I like traveling by Car. On June 4, 2016, on my way to Italy I traveled the Gotthard Pass as the Gotthard tunnel seemed to take a lot of time because of the traffic lights regulating the number of cars in the tunnel (two lanes only). There I noticed that the road to the Gotthard pass crossed the Furka Pass road. A road to the Rhone Valley in the Swiss Kanton Valais (or Wallis). In the past I had spent a couple of winter sport holidays at the other side of the Furka Pass in the Bettmeralp ski region and was curious to explore a bit of the eastern side of the pass. The first photo shows part of the road being widened which resulted in several one lane traffic light regulated stops. That also took some time. But then a bit further on the Furka Pass Road in Realp I ran into a part of Swiss narrow gauge Railway history, the Furka Steam Railway.


Just west of Realp is a golf course and it mus be one of the steepest golf courses of the world, as it stretches along the road to the Furka pass.
Opposite the golfcourse is a depot of DFB AG with several very interesting trains and wagons.

Glacier Express


One of the most romantic train journeys is the Swiss Glacier Express which connects the three pioneer cities in Alpine sport Zermatt, Sankt Moritz and Davos. Part of the journey is the narrow gauge railway track between Brig and Andermatt/Disentis. Currently the Glacier express is operated by the Matterhorn Gotthard Bahn and the Rhaetian Railway.

History of the railway track and DFB AG

The first concession for a railroad through Goms  (a distict of the Wallis Kanton rougly between Brig and Andermatt) and via Bedrettotal to Airolo was issued in 1886.

Financial problems prevented the construction. It was followed by numerous other projects.

In 1907 a licence to operate an electric narrow gauge railway with partial gear operation from Brig to Gletsch and on to Andermatt Oberalp Disentis was granted. Since the majority of shares in Brig – Furka – Disentis Bahn BFD was held by French shareholders, the French called the shots and required to operate the railway with steam locomotives rather than electric locomotives,in order to save costs.

On June 30, 1914, the steam operation between Brig and Gletsch was opened.

When the First World War broke out shortly thereafter, the Italian railway workers went home and the construction work between Gletsch and Disentis had to be postponed. Because of the incomplete-ended route and the war, the BFD came in financial difficulties. The French shareholders didn’t want to grant extra money and in 1923 the company was liquidated.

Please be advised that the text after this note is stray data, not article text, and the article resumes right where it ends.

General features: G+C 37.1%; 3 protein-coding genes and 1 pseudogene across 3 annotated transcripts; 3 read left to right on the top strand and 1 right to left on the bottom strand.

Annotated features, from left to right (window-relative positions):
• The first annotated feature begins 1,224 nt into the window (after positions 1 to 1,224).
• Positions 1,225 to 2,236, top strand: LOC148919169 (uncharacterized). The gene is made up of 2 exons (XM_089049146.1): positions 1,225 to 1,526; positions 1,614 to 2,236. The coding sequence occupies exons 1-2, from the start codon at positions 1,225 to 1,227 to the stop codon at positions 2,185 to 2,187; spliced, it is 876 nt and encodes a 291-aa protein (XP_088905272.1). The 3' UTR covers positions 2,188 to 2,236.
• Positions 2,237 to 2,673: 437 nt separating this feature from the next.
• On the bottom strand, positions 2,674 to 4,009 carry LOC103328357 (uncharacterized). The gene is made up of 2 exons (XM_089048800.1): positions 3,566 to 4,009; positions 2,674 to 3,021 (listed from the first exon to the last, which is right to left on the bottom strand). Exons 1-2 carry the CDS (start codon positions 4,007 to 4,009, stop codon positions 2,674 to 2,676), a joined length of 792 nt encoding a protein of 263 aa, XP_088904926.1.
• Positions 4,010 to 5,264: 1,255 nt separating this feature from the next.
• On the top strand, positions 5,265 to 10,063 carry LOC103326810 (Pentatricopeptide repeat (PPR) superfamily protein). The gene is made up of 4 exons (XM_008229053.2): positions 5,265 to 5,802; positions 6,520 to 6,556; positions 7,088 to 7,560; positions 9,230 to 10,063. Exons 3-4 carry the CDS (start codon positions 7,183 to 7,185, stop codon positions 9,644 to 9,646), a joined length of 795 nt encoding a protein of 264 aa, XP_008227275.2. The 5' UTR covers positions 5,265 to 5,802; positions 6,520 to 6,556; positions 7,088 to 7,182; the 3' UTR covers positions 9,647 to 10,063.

Politicians knew that the still unfinished, 100 km long Alpine railway was a dire need. A new company called Furka – Oberalp Bahn FO was founded and led the construction work quickly to end. In 1926 train-traffic between Brig and Disentis was finally possible.

From the beginning, only a summer operation was provided on the Furka, a winter operation came not because of the exposed position in question. This circumstance was of course an obstacle for tourism on both sides of the Furka and the FO took the both 7-month separate operating higher expenses and lower income massively.

Furka Base Tunnel

In 1964  first plans for a Furka Base Tunnel were presented. Building commenced in 1973, but only after huge political resistance to the tunneling work. In 1982 the 15.4 km base tunnel was opened despite enormous geological problems. The mountain part of the railway was split in Oberwald and Realp. Electrication was taken away and it fell into a deep sleep. The prince to wake it up came in the form of some enterprising people (then called Spinner) who wanted to take the mountain route as tourist train back into service. The “Furka Cogwheel Steam Railway” DFB AG was founded and with volunteers from the six world track and also the rolling stock has been put back into operation in stages. The total distance Oberwald – Realp could again be driven in 2010. A great achievement of the DFB employees and many many volunteers

DFB AG means a company with shares named Dampfbahn Furka-Bergstrecke. It is a publicly held company that owns the license to drive with trains on the track.

It has nothing to do with the Glacier Express as the Glacier Express travels  through the Furka Base Tunnel nowadays, but I needed the use of their map to guide you to the exact location of the Furka track in mid Switzerland.


The Glacier Express travels the Furka Base tunnel that you don’t see on this map except both entrances at the Oberalp and Realp sides. The red track on this map is the Furka Steam Railway – DFB AG part.

More details in the next post.

USA Election Day – Humilitas Odiosa Superbis


Humilitas Odiosa Superbis

Is the motto engraved in the facade of one of the city palaces in Jesi, an Italian city in the Marche region, not afar from the Adriatic sea bordering city Ancona, and yes very close to the recent earthquakes of Norcia and Perci by the way.

Humilitas Odiosa Superbis means so much as humility is wasted to the well to do.

I had to think of Mr Trump off course in his Titanic battle against Hillary Clinton. I hope if he happens to win he earns some more sensitivity….

Jesi is where the Italian Componist Pergolesi was born. Pergolesi is most know because of his Sabat Mater…. nomen est omen